A Player's Right To Privacy
Letters to the editor
- Selina Kelley
Communicating on a Mud
Creators vs Players
- Anthony Peck
Denumerization of Muds
- Brad Smith
Around the World in 24 Hours
- Marcie Kligman
Use Your GDI!
- Aaron "Ajax" Berkowitz
Why use Artificial Intelligence?
- Tony Wilkinson
Enter your email to be informed when this site is updated.
Communicating on a Mud
When I first logged on to Discworld in September of 1998, this was my
experience with a mud. Apart from sending the occasional broadcast to
people at the office, it was also my first shot at communicating with
others in a real-time and text-only environment. I guess the mysteries of
communication weren't my main concern in the beginning, but after having
played for a while I more and more often found myself pondering the
characteristics of the special form of communication you get in an
environment like this. It's a form of communication that strikes me as a
far from ideal hybrid between the traditional forms of written and oral
communication, and it seems somehow more prone to misunderstandings than
the other two.
Dentist on a camel, an old australian dentist.
Communication on a mud is a hybrid in the sense that we pretty much
behave as though we're having an ordinary, face-to-face conversation,
the conversation actually takes place through a medium traditionally
associated with written communication. The really sad part of the story is
that this hybrid lacks the advantages of both the traditional written and
oral forms of communication. The reason why the mud form of communication
so prone to misunderstandings is, I think, that we don't always pay proper
attention to this fact. I also suspect that quite a few mudders never
actually think about it at all.
A good example of traditional written communication would be good old
snail-mail letters. When two people communicate by writing each other
letters, the communication as such does not take place in real time. Both
the reading and the writing of a letter consumes as much time as is
necessary for both parties. When writing a letter, you can take the time
you need to phrase everything carefully, making sure that your letter says
what you really want it to say. You also have a chance to read it all
again, maybe changing some parts or rewriting the whole thing, and you may
even decide never to mail it after all.
So, the typical written language is carefully phrased, reasonably free of
typos and spelling mistakes and syntactically 'better' than the typical
oral language. This means that in one respect, that is as far as syntax
semantics go, the chances of misunderstanding are reduced compared to oral
communication. But, oral communication has certain other advantages that
are lacking in written communication; advantages that serve again to
the chances of misunderstanding and to make misunderstandings much more
obvious to us right away, thus enabling us to clear them up before they
become a problem.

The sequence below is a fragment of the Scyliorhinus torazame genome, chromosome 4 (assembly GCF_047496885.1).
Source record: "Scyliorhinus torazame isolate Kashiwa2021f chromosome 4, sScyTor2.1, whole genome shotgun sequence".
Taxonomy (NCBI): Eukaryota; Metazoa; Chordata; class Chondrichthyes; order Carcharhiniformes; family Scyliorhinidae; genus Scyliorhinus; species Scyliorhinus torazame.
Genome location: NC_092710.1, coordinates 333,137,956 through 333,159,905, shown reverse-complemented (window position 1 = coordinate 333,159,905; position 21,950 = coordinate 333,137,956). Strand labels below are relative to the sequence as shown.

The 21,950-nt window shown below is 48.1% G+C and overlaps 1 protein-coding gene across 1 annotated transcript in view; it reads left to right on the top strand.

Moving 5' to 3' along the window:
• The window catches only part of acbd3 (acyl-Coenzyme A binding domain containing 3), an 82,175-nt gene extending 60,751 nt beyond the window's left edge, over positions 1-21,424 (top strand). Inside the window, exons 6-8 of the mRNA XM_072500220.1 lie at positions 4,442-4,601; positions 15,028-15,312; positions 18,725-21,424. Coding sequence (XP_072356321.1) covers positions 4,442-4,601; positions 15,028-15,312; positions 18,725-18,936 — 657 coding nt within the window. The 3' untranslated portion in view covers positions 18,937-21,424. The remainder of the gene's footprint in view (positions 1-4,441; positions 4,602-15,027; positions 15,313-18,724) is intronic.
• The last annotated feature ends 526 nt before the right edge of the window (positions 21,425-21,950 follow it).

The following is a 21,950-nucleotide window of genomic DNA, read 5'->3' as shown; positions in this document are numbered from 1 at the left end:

Oral communication totally lacks the inherent 'safety' of the written
form. It happens in real time and it's irreversible. Once you say
something, it stays said. Oral communication is normally much less formal
than written communication (exceptions to this are certain formalized ways
of communicating orally, like debates, meetings etc.). An ordinary
conversation between, say, two friends having a beer together is totally
informal, it has no rules, you can say whatever you want whenever you
not necessarily waiting for your friend to finish to make sure you know
what he's really trying to say, and you also get an immediate response to
the things you say.
Misunderstandings occur all the time, but mostly they get cleared up so
fast that we hardly even notice it. Why? Because we have access to a whole
array of nonverbal means of communication: body language, facial
expressions, gestures, tone of voice. We smile, laugh and cry and we look
each other in the eyes. All these signals are vitally important parts of
oral communication, and even if they don't convey much in the way
of actual information, they help us in two very important ways: they make
it very much easier to understand the intentions behind what the other
person is saying, if it's meant seriously or just as a joke. These
signals show us the other person's immediate reactions to what we say. In
both cases this
turns most misunderstandings into minor obstacles that are hardly
Of course there are some ways of getting around the lack of nonverbal
means of communication on a mud. For instance, you can show the person
you're talking to that you are smiling in several ways, like :o), or
or with soul commands like 'smile tilly'. Still, these things do not
all by themselves like a real smile usually does. You have to think about
it and actually type it out. And even when you do that, a signal like this
added to a sentence that is ambiguous for some reason or other doesn't
always help. If there's some sort of tension already building up in a
conversation, there's a good chance that signals like this will just be
interpreted as irony anyway.
According to my own experience, a normal, friendly conversation on a mud
will not suffer much from these disadvantages, but as soon as there are
stronger emotions involved, misunderstandings happen a lot more frequently
than they do in the more traditional forms of communication.
On Muds we communicate through written words only, but in real time. Most
of the stuff we type out and pass on to our fellow Mudders would never get
past the "quality control" we impose upon ourselves when writing a
letter, and on top of that we have to keep telling each other - in
some way or other if we are happy, sad, angry, excited or disappointed,
if we're joking or being serious. We would all do well to keep these
limitations in mind, both when saying things ourselves and when
interpreting things that others say to us.
November 1999 Imaginary Realities, the magazine of your mind.
© Copyright Information